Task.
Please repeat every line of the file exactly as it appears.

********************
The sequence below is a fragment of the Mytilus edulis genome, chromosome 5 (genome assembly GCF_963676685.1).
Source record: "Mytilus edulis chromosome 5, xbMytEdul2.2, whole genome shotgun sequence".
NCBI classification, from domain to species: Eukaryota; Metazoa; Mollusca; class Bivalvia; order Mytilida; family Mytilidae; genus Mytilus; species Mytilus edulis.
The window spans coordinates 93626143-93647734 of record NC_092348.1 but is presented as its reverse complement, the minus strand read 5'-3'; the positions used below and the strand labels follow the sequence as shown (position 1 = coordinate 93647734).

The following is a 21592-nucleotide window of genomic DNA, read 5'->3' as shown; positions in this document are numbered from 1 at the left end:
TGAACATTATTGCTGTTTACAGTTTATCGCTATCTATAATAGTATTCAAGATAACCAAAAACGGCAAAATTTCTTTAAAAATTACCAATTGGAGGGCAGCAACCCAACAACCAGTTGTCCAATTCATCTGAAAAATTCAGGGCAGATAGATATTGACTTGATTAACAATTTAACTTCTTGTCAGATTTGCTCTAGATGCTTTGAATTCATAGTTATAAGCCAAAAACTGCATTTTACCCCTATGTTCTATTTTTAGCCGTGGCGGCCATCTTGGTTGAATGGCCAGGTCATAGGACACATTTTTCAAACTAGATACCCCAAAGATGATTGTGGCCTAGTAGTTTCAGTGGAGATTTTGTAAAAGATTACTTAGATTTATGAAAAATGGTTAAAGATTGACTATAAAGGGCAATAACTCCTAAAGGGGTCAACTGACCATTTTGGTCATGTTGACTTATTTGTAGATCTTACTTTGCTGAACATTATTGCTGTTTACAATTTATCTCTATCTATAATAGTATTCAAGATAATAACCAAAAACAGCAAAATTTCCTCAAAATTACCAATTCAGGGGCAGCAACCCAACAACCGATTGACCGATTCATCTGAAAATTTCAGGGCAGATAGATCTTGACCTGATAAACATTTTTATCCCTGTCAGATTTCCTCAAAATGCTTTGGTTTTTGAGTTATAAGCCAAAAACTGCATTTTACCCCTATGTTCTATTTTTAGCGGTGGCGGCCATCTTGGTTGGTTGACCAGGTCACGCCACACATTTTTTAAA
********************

The sequence below is a fragment of the Mytilus edulis genome, chromosome 5 (genome assembly GCF_963676685.1).
Source record: "Mytilus edulis chromosome 5, xbMytEdul2.2, whole genome shotgun sequence".
NCBI classification, from domain to species: Eukaryota; Metazoa; Mollusca; class Bivalvia; order Mytilida; family Mytilidae; genus Mytilus; species Mytilus edulis.
The window spans coordinates 93626143-93647734 of record NC_092348.1 but is presented as its reverse complement, the minus strand read 5'-3'; the positions used below and the strand labels follow the sequence as shown (position 1 = coordinate 93647734).

The following is a 21592-nucleotide window of genomic DNA, read 5'->3' as shown; positions in this document are numbered from 1 at the left end:
TGAACATTATTGCTGTTTACAGTTTATCGCTATCTATAATAGTATTCAAGATAACCAAAAACGGCAAAATTTCTTTAAAAATTACCAATTGGAGGGCAGCAACCCAACAACCAGTTGTCCAATTCATCTGAAAAATTCAGGGCAGATAGATATTGACTTGATTAACAATTTAACTTCTTGTCAGATTTGCTCTAGATGCTTTGAATTCATAGTTATAAGCCAAAAACTGCATTTTACCCCTATGTTCTATTTTTAGCCGTGGCGGCCATCTTGGTTGAATGGCCAGGTCATAGGACACATTTTTCAAACTAGATACCCCAAAGATGATTGTGGCCTAGTAGTTTCAGTGGAGATTTTGTAAAAGATTACTTAGATTTATGAAAAATGGTTAAAGATTGACTATAAAGGGCAATAACTCCTAAAGGGGTCAACTGACCATTTTGGTCATGTTGACTTATTTGTAGATCTTACTTTGCTGAACATTATTGCTGTTTACAATTTATCTCTATCTATAATAGTATTCAAGATAATAACCAAAAACAGCAAAATTTCCTCAAAATTACCAATTCAGGGGCAGCAACCCAACAACCGATTGACCGATTCATCTGAAAATTTCAGGGCAGATAGATCTTGACCTGATAAACATTTTTATCCCTGTCAGATTTCCTCAAAATGCTTTGGTTTTTGAGTTATAAGCCAAAAACTGCATTTTACCCCTATGTTCTATTTTTAGCGGTGGCGGCCATCTTGGTTGGTTGACCAGGTCACGCCACACATTTTTTAAA